Semi-synthesis of a tag-free O-GlcNAcylated tau protein by sequential chemoselective ligation
Schwagerus, S., Reimann, O., Despres(*), C., Smet-Nocca(*), C.; Hackenberger, C. P.
J Pept Sci, 22:327-333

Tags: Chemical Biology II (Hackenberger)

Abstract: In this paper, the first semi-synthesis of the Alzheimer-relevant tau protein carrying an O-GlcNAcylation is demonstrated by using sequential chemoselective ligation. The 52-amino acid C-terminus of tau was obtained by native chemical ligation between two synthetic peptide fragments, one carrying the O-GlcNAc moiety on Ser400, which has recently been demonstrated to inhibit tau phosphorylation and to hinder tau oligomerization, and the other equipped with a photocleavable biotin handle. After desulfurization to deliver a native alanine at the ligation junction, the N-terminal cysteine was unmasked, and the peptide was further used for expressed protein ligation to generate the full-length tau protein, which was purified by a photocleavable biotin tag. We thus provide a synthetic route to obtain a homogenous tag-free O-GlcNAcylated tau protein that can further help to elucidate the significance of posttranslational modification on the tau protein and pave the way for evaluating possible drug targets in Alzheimer's disease. Copyright (c) 2016 European Peptide Society and John Wiley & Sons, Ltd.

Identification of Novel Nuclear Factor of Activated T Cell (NFAT)-associated Proteins in T Cells
Gabriel(*), C. H., Gross(*), F., Karl(*), M., Stephanowitz, H., Hennig(*), A. F., Weber(*), M., Gryzik(*), S., Bachmann(*), I., Hecklau(*), K., Wienands(*), J., Schuchhardt(*), J., Herzel(*), H., Radbruch(*), A., Krause, E.; Baumgrass(*), R.
J Biol Chem, 291:24172-24187

Tags: Mass Spectrometry (Krause, E.)

Abstract: Transcription factors of the nuclear factor of activated T cell (NFAT) family are essential for antigen-specific T cell activation and differentiation. Their cooperative DNA binding with other transcription factors, such as AP1 proteins (FOS, JUN, and JUNB), FOXP3, IRFs, and EGR1, dictates the gene regulatory action of NFATs. To identify as yet unknown interaction partners of NFAT, we purified biotin-tagged NFATc1/alphaA, NFATc1/betaC, and NFATc2/C protein complexes and analyzed their components by stable isotope labeling by amino acids in cell culture-based mass spectrometry. We revealed more than 170 NFAT-associated proteins, half of which are involved in transcriptional regulation. Among them are many hitherto unknown interaction partners of NFATc1 and NFATc2 in T cells, such as Raptor, CHEK1, CREB1, RUNX1, SATB1, Ikaros, and Helios. The association of NFATc2 with several other transcription factors is DNA-dependent, indicating cooperative DNA binding. Moreover, our computational analysis discovered that binding motifs for RUNX and CREB1 are found preferentially in the direct vicinity of NFAT-binding motifs and in a distinct orientation to them. Furthermore, we provide evidence that mTOR and CHEK1 kinase activity influence NFAT's transcriptional potency. Finally, our dataset of NFAT-associated proteins provides a good basis to further study NFAT's diverse functions and how these are modulated due to the interplay of multiple interaction partners.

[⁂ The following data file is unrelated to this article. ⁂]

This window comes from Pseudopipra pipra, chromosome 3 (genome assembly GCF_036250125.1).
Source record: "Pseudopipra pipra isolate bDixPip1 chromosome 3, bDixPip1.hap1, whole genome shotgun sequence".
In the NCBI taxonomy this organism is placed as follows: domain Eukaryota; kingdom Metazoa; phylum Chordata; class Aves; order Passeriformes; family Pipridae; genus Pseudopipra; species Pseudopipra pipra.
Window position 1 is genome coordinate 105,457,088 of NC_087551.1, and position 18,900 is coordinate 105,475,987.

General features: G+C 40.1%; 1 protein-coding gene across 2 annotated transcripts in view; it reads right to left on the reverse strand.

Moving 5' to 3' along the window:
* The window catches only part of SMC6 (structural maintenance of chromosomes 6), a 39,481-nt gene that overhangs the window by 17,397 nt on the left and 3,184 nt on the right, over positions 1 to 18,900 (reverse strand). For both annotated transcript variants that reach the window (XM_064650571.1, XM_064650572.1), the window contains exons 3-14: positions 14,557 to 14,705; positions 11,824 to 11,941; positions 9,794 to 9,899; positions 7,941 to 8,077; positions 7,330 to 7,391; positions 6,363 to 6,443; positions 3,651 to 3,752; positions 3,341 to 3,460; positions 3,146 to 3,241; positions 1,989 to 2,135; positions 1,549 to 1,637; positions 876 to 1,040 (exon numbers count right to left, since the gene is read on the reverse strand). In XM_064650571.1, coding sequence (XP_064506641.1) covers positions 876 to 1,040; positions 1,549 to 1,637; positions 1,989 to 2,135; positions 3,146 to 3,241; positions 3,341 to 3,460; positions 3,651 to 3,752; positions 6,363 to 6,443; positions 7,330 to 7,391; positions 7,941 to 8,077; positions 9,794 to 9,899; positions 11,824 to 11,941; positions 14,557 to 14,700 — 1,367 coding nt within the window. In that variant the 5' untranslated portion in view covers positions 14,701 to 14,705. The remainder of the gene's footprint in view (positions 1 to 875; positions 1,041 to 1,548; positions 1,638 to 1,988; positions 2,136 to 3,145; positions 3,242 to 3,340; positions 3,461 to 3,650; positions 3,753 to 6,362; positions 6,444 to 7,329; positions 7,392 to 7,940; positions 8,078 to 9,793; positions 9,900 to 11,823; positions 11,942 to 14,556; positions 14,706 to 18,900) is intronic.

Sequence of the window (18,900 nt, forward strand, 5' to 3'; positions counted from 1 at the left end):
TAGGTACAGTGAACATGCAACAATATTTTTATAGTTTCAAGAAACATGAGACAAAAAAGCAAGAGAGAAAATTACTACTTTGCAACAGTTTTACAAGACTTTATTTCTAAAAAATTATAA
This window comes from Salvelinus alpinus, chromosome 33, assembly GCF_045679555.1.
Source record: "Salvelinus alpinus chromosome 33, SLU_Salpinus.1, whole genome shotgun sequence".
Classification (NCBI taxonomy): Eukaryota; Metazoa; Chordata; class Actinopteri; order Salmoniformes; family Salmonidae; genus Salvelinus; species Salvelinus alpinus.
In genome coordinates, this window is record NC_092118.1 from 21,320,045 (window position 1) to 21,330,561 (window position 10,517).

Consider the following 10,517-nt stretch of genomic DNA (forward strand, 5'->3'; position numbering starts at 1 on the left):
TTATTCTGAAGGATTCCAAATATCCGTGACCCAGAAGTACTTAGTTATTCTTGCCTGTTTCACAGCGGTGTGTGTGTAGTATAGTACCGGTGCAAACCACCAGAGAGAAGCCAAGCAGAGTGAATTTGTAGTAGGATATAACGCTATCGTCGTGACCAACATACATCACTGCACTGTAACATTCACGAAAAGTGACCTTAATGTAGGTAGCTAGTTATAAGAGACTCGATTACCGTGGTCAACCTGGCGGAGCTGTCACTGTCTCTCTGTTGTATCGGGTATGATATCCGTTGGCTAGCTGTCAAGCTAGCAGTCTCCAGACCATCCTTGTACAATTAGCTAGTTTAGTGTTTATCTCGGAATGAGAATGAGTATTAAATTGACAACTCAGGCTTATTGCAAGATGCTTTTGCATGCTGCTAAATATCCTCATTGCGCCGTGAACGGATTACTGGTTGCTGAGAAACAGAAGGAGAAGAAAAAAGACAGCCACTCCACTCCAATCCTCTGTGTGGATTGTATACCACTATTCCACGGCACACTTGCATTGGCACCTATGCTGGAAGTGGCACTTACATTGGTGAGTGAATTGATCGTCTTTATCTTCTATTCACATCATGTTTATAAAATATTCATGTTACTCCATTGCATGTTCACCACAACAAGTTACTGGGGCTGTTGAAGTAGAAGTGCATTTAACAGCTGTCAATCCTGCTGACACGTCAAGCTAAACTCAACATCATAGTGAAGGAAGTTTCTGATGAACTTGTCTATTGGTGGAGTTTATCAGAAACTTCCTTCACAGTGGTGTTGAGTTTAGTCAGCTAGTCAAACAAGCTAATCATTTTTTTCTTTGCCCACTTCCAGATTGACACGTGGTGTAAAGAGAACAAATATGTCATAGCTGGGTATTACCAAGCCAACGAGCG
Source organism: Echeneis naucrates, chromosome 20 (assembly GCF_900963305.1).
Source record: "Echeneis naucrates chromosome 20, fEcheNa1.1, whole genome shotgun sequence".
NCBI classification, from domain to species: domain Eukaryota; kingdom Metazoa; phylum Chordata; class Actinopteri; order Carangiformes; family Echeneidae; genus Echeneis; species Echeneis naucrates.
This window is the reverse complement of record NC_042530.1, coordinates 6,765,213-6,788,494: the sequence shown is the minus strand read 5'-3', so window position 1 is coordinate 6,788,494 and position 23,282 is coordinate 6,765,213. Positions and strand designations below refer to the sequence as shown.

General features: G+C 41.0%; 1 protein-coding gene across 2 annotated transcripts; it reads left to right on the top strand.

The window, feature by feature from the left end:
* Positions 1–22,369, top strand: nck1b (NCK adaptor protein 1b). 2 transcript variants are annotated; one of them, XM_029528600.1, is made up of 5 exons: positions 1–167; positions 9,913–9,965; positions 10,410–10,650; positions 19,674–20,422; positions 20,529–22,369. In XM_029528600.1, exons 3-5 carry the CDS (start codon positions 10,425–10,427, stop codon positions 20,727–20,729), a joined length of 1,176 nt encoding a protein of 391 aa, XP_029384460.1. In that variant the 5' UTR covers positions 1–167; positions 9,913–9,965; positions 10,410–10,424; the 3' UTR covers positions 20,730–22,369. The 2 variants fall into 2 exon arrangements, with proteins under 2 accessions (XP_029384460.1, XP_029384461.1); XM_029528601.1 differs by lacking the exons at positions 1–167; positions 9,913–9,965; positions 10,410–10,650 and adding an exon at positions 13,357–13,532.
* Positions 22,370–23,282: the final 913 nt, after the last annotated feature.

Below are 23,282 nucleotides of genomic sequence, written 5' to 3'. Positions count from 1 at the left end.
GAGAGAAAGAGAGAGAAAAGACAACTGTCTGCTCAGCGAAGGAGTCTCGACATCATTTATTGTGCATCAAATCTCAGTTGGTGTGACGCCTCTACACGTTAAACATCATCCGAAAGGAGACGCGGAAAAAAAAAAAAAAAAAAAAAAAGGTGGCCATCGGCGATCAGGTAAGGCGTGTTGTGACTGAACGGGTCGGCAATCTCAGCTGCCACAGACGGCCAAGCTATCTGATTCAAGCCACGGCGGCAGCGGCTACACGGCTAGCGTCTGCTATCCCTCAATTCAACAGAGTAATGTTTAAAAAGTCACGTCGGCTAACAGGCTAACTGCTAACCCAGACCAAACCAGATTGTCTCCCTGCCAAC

Inhibition of the key enzyme of sialic acid biosynthesis by C6-Se modified N-acetylmannosamine analogs
Nieto-Garcia, O., Wratil(*), P. R., Nguyen(*), L. D., Bohrsch(*), V., Hinderlich(*), S., Reutter(*), W.; Hackenberger, C. P. R.
Chem Sci, 7:3928-3933

Tags: Chemical Biology II (Hackenberger)

Abstract: Synthetically accessible C6-analogs of N-acetylmannosamine (ManNAc) were tested as potential inhibitors of the bifunctional UDP-N-acetylglucosamine-2-epimerase/N-acetylmannosamine kinase (GNE/MNK), the key enzyme of sialic acid biosynthesis. Enzymatic experiments revealed that the modification introduced at the C6 saccharide position strongly influences the inhibitory potency. A C6-ManNAc diselenide dimer showed the strongest kinase inhibition in the low mu M range among all the substrates tested and successfully reduced cell surface sialylation in Jurkat cells.

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Leibniz-Forschungsinstitut für Molekulare Pharmakologie im Forschungsverbund Berlin e.V. (FMP)
Campus Berlin-Buch
Robert-Roessle-Str. 10
13125 Berlin, Germany
+4930 94793 - 100